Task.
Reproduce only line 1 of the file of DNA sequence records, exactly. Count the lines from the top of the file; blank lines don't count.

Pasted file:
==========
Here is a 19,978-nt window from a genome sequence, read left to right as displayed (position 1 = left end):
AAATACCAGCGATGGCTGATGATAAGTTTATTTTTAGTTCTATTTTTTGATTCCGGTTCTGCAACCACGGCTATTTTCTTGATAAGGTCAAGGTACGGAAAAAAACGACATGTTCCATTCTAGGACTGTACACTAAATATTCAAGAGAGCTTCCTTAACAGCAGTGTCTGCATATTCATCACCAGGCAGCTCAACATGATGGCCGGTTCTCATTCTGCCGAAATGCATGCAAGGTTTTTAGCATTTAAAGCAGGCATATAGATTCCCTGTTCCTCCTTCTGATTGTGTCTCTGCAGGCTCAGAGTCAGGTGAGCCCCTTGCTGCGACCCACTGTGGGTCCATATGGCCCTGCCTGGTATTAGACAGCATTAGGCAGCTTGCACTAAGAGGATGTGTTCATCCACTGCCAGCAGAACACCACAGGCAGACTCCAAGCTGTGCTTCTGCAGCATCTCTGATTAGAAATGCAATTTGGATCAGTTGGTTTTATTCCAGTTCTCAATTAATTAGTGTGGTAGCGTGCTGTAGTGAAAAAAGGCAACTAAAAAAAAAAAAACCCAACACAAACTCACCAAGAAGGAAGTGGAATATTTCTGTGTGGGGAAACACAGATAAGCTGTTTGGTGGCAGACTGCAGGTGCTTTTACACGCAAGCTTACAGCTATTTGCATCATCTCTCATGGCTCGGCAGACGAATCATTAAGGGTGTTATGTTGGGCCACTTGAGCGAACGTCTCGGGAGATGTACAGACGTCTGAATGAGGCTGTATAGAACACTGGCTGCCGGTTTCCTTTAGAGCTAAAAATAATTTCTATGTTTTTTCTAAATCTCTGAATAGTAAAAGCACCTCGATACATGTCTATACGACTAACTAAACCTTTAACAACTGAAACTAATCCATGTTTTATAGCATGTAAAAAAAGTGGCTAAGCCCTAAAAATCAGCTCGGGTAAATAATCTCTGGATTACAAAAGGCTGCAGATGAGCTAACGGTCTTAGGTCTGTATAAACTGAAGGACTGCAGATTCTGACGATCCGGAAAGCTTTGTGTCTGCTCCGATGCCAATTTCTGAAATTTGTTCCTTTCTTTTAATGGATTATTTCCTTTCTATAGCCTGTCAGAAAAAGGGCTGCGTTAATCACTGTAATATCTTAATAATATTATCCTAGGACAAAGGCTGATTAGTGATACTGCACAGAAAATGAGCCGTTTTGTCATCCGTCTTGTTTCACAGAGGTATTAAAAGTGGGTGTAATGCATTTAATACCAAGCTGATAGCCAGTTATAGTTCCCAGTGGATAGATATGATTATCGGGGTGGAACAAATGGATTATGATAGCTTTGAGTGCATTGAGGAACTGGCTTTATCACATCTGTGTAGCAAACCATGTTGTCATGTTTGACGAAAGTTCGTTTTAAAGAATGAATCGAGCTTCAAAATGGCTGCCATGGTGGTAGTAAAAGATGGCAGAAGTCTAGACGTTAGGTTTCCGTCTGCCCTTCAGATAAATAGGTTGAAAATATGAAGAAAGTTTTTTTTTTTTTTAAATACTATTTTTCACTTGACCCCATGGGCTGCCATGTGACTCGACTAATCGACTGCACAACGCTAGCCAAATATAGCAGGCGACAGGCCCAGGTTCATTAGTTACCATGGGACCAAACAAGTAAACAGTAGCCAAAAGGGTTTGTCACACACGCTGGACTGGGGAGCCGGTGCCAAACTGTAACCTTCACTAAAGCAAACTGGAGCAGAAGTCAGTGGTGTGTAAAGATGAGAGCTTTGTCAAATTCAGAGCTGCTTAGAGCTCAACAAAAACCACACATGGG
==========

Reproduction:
Here is a 19,978-nt window from a genome sequence, read left to right as displayed (position 1 = left end):